Driven by regulation, banks are increasingly reluctant to grant senior bridge financings, leading companies to resort to trade credits of major suppliers, such as deferrals or generous payment agreements. But these trade creditors are often unaware of significant third-party liability risks.
Major suppliers often have superior knowledge of the debtor's economic situation and a vested interest in the successful reorganisation of an important buyer. If restructuring efforts fail and the debtor ends up applying for insolvency, other creditors may assert claims against the bridge financing party, arguing that the financing creditor delayed the opening of the insolvency proceedings, resulting in bigger losses for them.
The liability of bridge financing creditors for delaying insolvency in Austria is derived from general legal provisions (tort law) and is based on settled supreme court case law. The legal basis is thus not the contractual relationship between the debtor and the relevant creditor but rather the level of diligence which must be fulfilled by all creditors. Critical cases arise when a creditor uses their superior knowledge to obtain an unfair monetary advantage at the expense of third-party creditors who relied on the debtor's creditworthiness and continued providing services or deliveries. If the financing creditor could have foreseen that the bridge financing would only delay and not prevent insolvency, that creditor's conduct may entail severe liability risks.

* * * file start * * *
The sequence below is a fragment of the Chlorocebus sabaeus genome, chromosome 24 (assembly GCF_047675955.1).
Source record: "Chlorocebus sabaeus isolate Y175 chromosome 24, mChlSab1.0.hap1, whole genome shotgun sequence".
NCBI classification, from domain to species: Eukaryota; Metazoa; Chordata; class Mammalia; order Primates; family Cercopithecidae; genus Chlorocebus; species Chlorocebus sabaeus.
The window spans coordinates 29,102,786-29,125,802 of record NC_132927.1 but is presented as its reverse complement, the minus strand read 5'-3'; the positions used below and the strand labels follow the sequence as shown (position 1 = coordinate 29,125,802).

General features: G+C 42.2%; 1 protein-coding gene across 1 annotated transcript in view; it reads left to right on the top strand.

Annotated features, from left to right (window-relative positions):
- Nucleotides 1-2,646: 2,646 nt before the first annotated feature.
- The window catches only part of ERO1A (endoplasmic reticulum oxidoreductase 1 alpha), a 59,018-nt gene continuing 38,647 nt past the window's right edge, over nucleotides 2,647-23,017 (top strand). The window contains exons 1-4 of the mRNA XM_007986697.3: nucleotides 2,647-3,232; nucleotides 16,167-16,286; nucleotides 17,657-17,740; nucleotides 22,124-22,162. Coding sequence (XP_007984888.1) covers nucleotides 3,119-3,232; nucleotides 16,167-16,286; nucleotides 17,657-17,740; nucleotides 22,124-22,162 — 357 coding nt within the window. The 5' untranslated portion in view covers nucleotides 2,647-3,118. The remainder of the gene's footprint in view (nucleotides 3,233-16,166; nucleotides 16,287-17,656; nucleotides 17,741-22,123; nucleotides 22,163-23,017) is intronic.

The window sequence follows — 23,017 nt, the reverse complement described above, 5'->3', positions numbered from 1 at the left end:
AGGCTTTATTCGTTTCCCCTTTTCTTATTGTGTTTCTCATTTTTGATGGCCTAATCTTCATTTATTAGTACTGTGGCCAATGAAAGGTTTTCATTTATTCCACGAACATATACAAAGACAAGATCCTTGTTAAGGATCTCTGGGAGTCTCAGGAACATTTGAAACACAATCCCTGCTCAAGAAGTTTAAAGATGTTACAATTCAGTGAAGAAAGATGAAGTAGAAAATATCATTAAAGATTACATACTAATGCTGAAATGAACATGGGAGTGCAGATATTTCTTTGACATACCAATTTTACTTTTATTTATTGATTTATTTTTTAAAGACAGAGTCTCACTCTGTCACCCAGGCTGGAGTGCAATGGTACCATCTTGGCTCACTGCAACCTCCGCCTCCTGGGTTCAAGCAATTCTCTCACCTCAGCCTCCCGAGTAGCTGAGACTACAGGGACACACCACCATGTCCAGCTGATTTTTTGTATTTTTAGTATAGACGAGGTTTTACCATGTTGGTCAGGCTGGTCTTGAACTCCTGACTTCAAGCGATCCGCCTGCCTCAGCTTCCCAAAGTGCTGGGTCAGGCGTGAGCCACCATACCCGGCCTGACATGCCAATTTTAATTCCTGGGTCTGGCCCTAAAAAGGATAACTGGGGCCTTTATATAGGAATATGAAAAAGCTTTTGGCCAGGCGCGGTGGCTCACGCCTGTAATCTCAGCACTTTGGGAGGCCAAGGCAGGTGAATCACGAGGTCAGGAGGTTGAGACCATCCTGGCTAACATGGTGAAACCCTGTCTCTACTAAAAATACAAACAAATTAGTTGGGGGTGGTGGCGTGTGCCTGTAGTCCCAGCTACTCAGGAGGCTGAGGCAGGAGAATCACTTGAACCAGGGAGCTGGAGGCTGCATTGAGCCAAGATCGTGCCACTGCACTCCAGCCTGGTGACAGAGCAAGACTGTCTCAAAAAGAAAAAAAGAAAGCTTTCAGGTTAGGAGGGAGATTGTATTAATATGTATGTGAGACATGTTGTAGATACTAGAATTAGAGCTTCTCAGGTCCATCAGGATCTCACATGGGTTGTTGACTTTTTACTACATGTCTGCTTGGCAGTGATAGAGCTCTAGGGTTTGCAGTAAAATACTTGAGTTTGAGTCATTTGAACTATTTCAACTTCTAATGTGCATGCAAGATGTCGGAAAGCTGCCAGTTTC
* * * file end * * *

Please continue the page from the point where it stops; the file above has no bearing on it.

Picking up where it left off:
Hence, trade creditors must also ensure that bridge financings serve the debtor's reorganisation rather than prolong the distress. To mitigate liability risks, creditors should diligently examine the debtor's overall economic situation, for example by requesting at least the presentation of an independent business review by an auditor.
Another additional risk mitigation measure involves a meeting of all major creditors to ensure an equal level of information and transparency. Debtors often perceive such disclosure as unpleasant, but it is an inevitable step to regain creditors' trust and to reduce liability risks.